There are at least a hundred good reasons to put a hood on a car but only one to take it off. And it's not a good one, either; it's a great one: a car built the right way and with the mechanical brawn or at least the looks to back it up looks bitchin' without a hood.

But not all cars lend themselves to going without a hood. By the close of the '30s most manufacturers integrated the hood with the rest of the car's shape. To remove any piece from such a body is to break its continuity, a key element to the streamline movement that inspired those designs.

As a formally trained automotive designer, Chris Ito understands the significance of continuity. And as a hot rodder, he also understands the lure of an exposed engine. But stuck intractably between those two is a '40 Ford DeLuxe.

You could say that car's nose is greater than the sum of its parts. The grille sort of withers away into the hood, so removing it basically destroys one of the car's hallmarks: its streamlining. Or as Ito sees it, "I don't like the way it look when it just stops." So he did what came natural: he hit the sketch pad.

He concluded that the hood doesn't have to go away entirely to sufficiently expose the engine. As his sketches indicated, only the first few feet, the ones that cover up an otherwise unremarkable-looking panel and an uninspiring radiator, were needed to preserve the grille's continuity. In fact, covering those anonymous parts actually drew more attention to the subject at hand: the engine. The rest, for the most part, was unnecessary.

As luck would have it, a local resource had a deluxe hood just rough enough to cut up yet good enough in the right spots to use. "It was run over but it was perfect for what I needed because the back half was flat. I got it for $15-like I said, it was perfect."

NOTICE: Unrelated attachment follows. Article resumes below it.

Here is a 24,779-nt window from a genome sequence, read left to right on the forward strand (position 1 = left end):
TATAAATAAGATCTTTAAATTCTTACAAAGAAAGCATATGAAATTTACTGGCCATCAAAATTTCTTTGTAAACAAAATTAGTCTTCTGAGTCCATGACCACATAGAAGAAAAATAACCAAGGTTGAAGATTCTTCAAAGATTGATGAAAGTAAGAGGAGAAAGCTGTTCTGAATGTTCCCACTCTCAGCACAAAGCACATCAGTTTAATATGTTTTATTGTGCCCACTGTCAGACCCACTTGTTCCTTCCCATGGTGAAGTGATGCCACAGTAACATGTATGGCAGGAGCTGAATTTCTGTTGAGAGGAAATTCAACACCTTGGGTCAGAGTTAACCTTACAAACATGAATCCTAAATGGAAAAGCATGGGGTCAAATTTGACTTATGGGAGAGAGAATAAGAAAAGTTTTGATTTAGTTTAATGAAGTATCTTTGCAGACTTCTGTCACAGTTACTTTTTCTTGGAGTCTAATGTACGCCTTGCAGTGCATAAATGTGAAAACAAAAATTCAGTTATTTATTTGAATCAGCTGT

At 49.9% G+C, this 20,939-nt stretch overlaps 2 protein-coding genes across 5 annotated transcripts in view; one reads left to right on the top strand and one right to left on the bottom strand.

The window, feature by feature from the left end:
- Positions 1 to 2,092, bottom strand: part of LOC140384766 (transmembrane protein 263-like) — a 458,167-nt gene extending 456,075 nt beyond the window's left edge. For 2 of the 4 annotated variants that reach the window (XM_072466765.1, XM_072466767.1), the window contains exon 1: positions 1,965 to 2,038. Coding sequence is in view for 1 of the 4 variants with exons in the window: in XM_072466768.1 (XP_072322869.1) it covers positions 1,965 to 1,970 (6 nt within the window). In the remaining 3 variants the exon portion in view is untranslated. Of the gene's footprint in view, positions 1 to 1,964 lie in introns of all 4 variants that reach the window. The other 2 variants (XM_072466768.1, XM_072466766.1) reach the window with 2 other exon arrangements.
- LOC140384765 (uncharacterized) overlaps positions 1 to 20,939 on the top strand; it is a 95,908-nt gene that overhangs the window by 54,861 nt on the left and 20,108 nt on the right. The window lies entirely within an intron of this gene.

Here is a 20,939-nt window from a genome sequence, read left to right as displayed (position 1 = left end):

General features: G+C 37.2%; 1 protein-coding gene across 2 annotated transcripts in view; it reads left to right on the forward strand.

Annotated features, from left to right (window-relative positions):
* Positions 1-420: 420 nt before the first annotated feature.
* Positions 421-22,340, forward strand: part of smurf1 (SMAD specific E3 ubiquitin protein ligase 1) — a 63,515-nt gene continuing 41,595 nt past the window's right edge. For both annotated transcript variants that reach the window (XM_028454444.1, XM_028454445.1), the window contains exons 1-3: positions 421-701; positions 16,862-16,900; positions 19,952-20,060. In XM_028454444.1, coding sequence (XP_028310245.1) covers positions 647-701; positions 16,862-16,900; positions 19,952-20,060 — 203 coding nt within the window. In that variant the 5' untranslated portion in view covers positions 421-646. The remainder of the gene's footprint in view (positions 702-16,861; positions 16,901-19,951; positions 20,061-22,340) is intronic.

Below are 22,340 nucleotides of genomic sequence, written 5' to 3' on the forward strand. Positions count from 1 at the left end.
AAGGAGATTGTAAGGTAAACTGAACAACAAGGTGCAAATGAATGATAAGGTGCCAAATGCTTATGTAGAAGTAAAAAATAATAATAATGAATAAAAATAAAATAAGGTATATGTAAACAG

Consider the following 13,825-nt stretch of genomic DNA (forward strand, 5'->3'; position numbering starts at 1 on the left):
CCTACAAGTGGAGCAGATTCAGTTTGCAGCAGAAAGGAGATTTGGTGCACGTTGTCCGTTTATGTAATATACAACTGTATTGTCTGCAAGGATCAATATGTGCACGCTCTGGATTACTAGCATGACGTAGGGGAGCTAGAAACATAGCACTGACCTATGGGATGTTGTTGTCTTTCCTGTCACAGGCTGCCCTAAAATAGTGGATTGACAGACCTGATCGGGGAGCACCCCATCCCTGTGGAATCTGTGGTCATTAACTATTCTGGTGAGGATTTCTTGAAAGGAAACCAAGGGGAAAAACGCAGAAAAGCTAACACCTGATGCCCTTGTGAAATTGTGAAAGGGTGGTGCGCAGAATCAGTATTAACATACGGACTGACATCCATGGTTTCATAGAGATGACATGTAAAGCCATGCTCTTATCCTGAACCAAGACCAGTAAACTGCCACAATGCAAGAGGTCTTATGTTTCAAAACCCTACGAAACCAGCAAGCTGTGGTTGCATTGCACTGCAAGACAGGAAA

Note that your car will likely need a hood that looks considerably different from Ito's. It's because his car is channeled, and in a novel way too: only the core of the body and not the fenders moved down. That the fender mounting points were relocated higher into the body meant a stock hood would be too tall to fit. The solution meant sectioning the hood but in the end Ito sectioned it considerably lower than the cowl itself. As the rest of the car's body is pretty low, it works, but it probably won't on a car that hasn't been channeled or sectioned.

But as the photo of Mike Small's '40 shows, there's more than one way to skin this cat. By re-shaping rather than heavily sectioning his hood top, he made his work with a stock-height cowl. But just as beauty is in the eye of the beholder, talent is in the hand of the craftsman.

SOURCE
So-Cal Speed Shop
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800-343-9353
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